Since the death of the NSL, the NPL clubs run by hard-working volunteers have been left in the wilderness to fend for themselves. Their ability to attract investment has largely disappeared as there is no hope of ever getting into the A league so every representative level club has now become a private academy. The majority of the fees go towards servicing the first grade teams. Youth development is fragmented, there is no unified model within the clubs so the clubs pay players as low as NPL 3 ridiculous amounts of money to try to attract the best players for promotion. Everyone wants to be in NPL1 but that’s as high as you go, no media, no promotion, no big sponsorships, no chance of private investors injecting the much-needed funds that clubs need to become more professional. The worst part is that the tribalism of clubs v clubs has also gone because of there’s no way to get to the top and in a country like this that is competition mad what’s the point of supporting a club that can never have any chance of growing and competing at the highest level.

All of this leads to parents and fans who are disconnected the ones who want the best for their kids become desperate. A few will offer clubs and individuals bribes. If these parents just took two minutes to understand that the odds of your child becoming a pro in this country is 0.02% perhaps they would take those bribes and invest it into something like extra school tuition. If you want your kids to be successful teach them to value hard work and sacrifice. If you have the means create opportunities for them to better themselves, don’t shield them from adversity, this is by far the worst thing you can do. Eventually, they will become adults who have been shielded from problems and they won’t cope, this is why we have an explosion of mental illness in society. Let your kids suffer the consequences of disappointment, nurture them through it by asking the right questions and by focusing inwards, stop making excuses for your kids and start giving them their power back by taking full responsibility for what happens, this is how they bounce back.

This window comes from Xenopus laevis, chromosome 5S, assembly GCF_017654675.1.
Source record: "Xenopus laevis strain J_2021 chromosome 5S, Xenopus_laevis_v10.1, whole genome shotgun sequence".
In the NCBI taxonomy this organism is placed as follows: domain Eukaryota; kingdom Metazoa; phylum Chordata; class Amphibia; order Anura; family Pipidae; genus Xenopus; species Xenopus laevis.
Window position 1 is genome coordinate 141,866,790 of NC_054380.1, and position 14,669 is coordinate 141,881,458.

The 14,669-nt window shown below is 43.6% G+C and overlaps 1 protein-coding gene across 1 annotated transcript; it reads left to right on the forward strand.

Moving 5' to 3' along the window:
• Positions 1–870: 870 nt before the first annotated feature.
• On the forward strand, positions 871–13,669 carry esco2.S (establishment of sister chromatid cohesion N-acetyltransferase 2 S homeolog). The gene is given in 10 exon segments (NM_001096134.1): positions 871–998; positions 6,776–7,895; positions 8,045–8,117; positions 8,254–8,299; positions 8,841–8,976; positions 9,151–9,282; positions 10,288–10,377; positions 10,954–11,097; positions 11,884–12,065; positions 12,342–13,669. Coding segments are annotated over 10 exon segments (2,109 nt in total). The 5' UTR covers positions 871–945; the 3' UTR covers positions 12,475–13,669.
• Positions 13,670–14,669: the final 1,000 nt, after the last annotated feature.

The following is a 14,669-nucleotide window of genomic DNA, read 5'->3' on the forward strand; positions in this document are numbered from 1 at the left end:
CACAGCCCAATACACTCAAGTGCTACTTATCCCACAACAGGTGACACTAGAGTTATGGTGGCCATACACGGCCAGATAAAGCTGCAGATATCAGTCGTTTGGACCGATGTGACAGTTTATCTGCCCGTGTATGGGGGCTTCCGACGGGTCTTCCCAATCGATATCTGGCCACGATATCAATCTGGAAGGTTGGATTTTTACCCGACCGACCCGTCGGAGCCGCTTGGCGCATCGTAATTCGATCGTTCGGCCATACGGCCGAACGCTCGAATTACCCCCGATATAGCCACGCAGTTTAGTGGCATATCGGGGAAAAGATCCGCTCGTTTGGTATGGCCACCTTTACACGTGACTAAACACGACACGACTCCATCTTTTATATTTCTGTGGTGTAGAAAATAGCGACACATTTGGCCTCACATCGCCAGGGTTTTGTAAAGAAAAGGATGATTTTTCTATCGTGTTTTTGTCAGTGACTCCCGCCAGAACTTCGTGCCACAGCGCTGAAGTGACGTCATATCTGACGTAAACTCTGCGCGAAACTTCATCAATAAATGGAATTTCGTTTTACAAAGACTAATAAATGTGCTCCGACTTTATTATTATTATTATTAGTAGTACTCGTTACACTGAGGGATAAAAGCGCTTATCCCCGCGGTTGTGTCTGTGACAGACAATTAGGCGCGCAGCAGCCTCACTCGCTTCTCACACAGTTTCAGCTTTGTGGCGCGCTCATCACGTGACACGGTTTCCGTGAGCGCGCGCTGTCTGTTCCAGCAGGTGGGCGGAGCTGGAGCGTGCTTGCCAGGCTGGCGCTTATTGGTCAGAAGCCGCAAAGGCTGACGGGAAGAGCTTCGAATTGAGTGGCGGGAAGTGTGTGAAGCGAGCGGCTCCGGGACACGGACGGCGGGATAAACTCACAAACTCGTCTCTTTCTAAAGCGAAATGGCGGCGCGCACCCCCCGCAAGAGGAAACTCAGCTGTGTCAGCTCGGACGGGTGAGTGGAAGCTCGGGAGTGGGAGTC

Football is art when you invest in your children’s future ask yourself what will my child get out of this experience, what will his environment do for his/her self esteem, what life lessons will be learned? What subconscious programs will they down load. Will they improve their skills so they continue to play a game they love well into old age. In the world, we live in today sport is no longer a social activity it is an essential element to human growth and health, not just physical but mental health but only if you guide them the right way.

By | 2019-10-04T12:17:23+00:00 October 4th, 2019|Education|0 Comments

About the Author:

I'm a former professional footballer, part-time blogger, football fanatic, sporting director of Foundation Football. Father of two brilliant musicians, ideas man, inventor, a drone pilot, handy with a lightsaber and lifelong partner to my soul mate. My views and opinions are my own and you're all entitled to them.